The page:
The stipulation being if you deck qualifies. Running a companion in your deck comes with the disadvantage of specific deck build restrictions outlined on each companion’s card text. With Lurrus, the deck building restrictions are only permanents of 2 mana value and lower are allowed in your deck. Instants and Sorceries can be larger than 2 mana value, however.

Since Lurrus‘s color identity is black and white, this Aristocrats deck is going to be Orzhov. The icing on top was that Dominaria United gave us Aristocrats players something juicy. That being Elas il-Kor, Sadistic Pilgrim, the chosen Commander of this deck and one of, it not the best Aristocrats Commander MTG has ever printed!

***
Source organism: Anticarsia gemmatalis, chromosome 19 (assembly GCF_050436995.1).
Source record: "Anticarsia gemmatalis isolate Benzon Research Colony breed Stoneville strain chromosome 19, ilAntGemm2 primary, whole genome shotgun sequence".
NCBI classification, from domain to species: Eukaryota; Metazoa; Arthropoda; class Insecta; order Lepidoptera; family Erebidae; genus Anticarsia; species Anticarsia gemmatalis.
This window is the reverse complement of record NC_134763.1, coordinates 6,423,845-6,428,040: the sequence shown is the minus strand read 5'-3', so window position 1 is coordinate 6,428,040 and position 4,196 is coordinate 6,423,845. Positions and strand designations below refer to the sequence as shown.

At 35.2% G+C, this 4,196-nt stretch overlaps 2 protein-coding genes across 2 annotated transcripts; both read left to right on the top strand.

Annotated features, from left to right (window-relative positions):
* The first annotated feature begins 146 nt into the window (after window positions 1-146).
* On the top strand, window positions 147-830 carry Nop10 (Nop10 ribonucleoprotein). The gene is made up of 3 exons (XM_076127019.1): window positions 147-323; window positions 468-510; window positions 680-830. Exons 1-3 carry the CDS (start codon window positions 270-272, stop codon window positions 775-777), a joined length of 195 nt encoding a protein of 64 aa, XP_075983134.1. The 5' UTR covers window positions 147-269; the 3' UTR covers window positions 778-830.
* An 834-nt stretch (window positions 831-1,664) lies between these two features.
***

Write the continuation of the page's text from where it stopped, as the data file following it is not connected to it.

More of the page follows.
The Full MTG Aristocrats Deck List

All 101 cards in my MTG Aristocrats Companion commander deck laid out on a playmat.

My MTG Aristocrats Deck Tech

This is the full breakdown for my MTG Aristocrats deck. Starting off, the deck’s core themes will be discussed. These topics are more generic, such as manabase, ramp, card draw, etc. Following the core themes, more deck-specific themes will be discussed. These will be the Aristocrat type themes like life drain, life gain, among others. Lastly, there is a section for discussing the MTG Aristocrats deck gameplan.

The Full MTG Aristocrats Deck Breakdown

You’ll notice a fair bit of cards included in this MTG Aristocrats deck are dual purpose, in that they serve do multiple things. A good example of this is the card Eiganjo, Seat of the Empire. It is a land, if you need it, but if you don’t need the land, it is also a potential removal spell.